Proceedings of the Tenth International Conference on Language Resources and Evaluation (LREC'16)

This paper presents the annotation guidelines developed as part of an effort to create a large scale manually diacritized corpus for various Arabic text genres. The target size of the annotated corpus is 2 million words. We summarize the guidelines and describe issues encountered during the training of the annotators. We also discuss the challenges posed by the complexity of the Arabic language and how they are addressed. Finally, we present the diacritization annotation procedure and detail the quality of the resulting annotations.

2015

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Correction Annotation for Non-Native Arabic Texts: Guidelines and Corpus
Wajdi Zaghouani | Nizar Habash | Houda Bouamor | Alla Rozovskaya | Behrang Mohit | Abeer Heider | Kemal Oflazer
Proceedings of The 9th Linguistic Annotation Workshop

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A Pilot Study on Arabic Multi-Genre Corpus Diacritization
Houda Bouamor | Wajdi Zaghouani | Mona Diab | Ossama Obeid | Kemal Oflazer | Mahmoud Ghoneim | Abdelati Hawwari
Proceedings of the Second Workshop on Arabic Natural Language Processing

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QCMUQ@QALB-2015 Shared Task: Combining Character level MT and Error-tolerant Finite-State Recognition for Arabic Spelling Correction
Houda Bouamor | Hassan Sajjad | Nadir Durrani | Kemal Oflazer
Proceedings of the Second Workshop on Arabic Natural Language Processing

2014

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A Human Judgement Corpus and a Metric for Arabic MT Evaluation
Houda Bouamor | Hanan Alshikhabobakr | Behrang Mohit | Kemal Oflazer
Proceedings of the 2014 Conference on Empirical Methods in Natural Language Processing (EMNLP)

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A Multidialectal Parallel Corpus of Arabic
Houda Bouamor | Nizar Habash | Kemal Oflazer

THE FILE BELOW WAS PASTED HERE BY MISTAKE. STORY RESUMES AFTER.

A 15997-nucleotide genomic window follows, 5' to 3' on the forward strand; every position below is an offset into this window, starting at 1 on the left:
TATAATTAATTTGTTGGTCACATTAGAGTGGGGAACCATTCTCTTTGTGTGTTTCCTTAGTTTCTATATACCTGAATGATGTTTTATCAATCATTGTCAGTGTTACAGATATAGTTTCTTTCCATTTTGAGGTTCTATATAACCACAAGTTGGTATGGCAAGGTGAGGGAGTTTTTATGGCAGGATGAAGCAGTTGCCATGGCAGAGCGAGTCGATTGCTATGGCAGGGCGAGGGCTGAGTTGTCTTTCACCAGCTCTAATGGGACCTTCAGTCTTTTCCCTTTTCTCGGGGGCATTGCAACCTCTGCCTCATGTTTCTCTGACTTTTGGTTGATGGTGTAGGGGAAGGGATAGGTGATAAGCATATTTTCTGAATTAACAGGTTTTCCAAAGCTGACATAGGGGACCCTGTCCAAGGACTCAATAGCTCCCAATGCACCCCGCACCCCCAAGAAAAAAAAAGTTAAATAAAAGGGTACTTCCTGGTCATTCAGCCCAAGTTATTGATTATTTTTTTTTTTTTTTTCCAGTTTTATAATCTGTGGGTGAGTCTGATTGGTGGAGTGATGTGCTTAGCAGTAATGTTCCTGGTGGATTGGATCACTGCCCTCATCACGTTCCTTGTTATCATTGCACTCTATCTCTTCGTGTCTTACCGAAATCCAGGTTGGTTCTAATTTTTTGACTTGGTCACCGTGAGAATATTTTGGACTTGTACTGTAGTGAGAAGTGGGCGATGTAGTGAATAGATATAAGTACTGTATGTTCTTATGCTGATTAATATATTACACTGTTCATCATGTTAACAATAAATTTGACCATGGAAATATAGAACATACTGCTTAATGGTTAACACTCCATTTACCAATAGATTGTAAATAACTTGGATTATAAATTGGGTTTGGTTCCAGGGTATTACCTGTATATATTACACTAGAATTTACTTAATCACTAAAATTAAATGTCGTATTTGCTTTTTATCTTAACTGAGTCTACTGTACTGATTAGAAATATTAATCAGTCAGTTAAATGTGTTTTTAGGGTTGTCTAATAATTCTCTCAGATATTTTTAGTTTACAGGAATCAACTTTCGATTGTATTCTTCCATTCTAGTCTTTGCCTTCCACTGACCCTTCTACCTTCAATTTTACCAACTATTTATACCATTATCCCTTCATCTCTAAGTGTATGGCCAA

Proceedings of the Ninth International Conference on Language Resources and Evaluation (LREC'14)

The daily spoken variety of Arabic is often termed the colloquial or dialect form of Arabic. There are many Arabic dialects across the Arab World and within other Arabic speaking communities. These dialects vary widely from region to region and to a lesser extent from city to city in each region. The dialects are not standardized, they are not taught, and they do not have official status. However they are the primary vehicles of communication (face-to-face and recently, online) and have a large presence in the arts as well. In this paper, we present the first multidialectal Arabic parallel corpus, a collection of 2,000 sentences in Standard Arabic, Egyptian, Tunisian, Jordanian, Palestinian and Syrian Arabic, in addition to English. Such parallel data does not exist naturally, which makes this corpus a very valuable resource that has many potential applications such as Arabic dialect identification and machine translation.

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YouDACC: the Youtube Dialectal Arabic Comment Corpus
Ahmed Salama | Houda Bouamor | Behrang Mohit | Kemal Oflazer
Proceedings of the Ninth International Conference on Language Resources and Evaluation (LREC'14)

This paper presents YOUDACC, an automatically annotated large-scale multi-dialectal Arabic corpus collected from user comments on Youtube videos. Our corpus covers different groups of dialects: Egyptian (EG), Gulf (GU), Iraqi (IQ), Maghrebi (MG) and Levantine (LV). We perform an empirical analysis on the crawled corpus and demonstrate that our location-based proposed method is effective for the task of dialect labeling.

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Large Scale Arabic Error Annotation: Guidelines and Framework
Wajdi Zaghouani | Behrang Mohit | Nizar Habash | Ossama Obeid | Nadi Tomeh | Alla Rozovskaya | Noura Farra | Sarah Alkuhlani | Kemal Oflazer
Proceedings of the Ninth International Conference on Language Resources and Evaluation (LREC'14)

We present annotation guidelines and a web-based annotation framework developed as part of an effort to create a manually annotated Arabic corpus of errors and corrections for various text types. Such a corpus will be invaluable for developing Arabic error correction tools, both for training models and as a gold standard for evaluating error correction algorithms. We summarize the guidelines we created. We also describe issues encountered during the training of the annotators, as well as problems that are specific to the Arabic language that arose during the annotation process. Finally, we present the annotation tool that was developed as part of this project, the annotation pipeline, and the quality of the resulting annotations.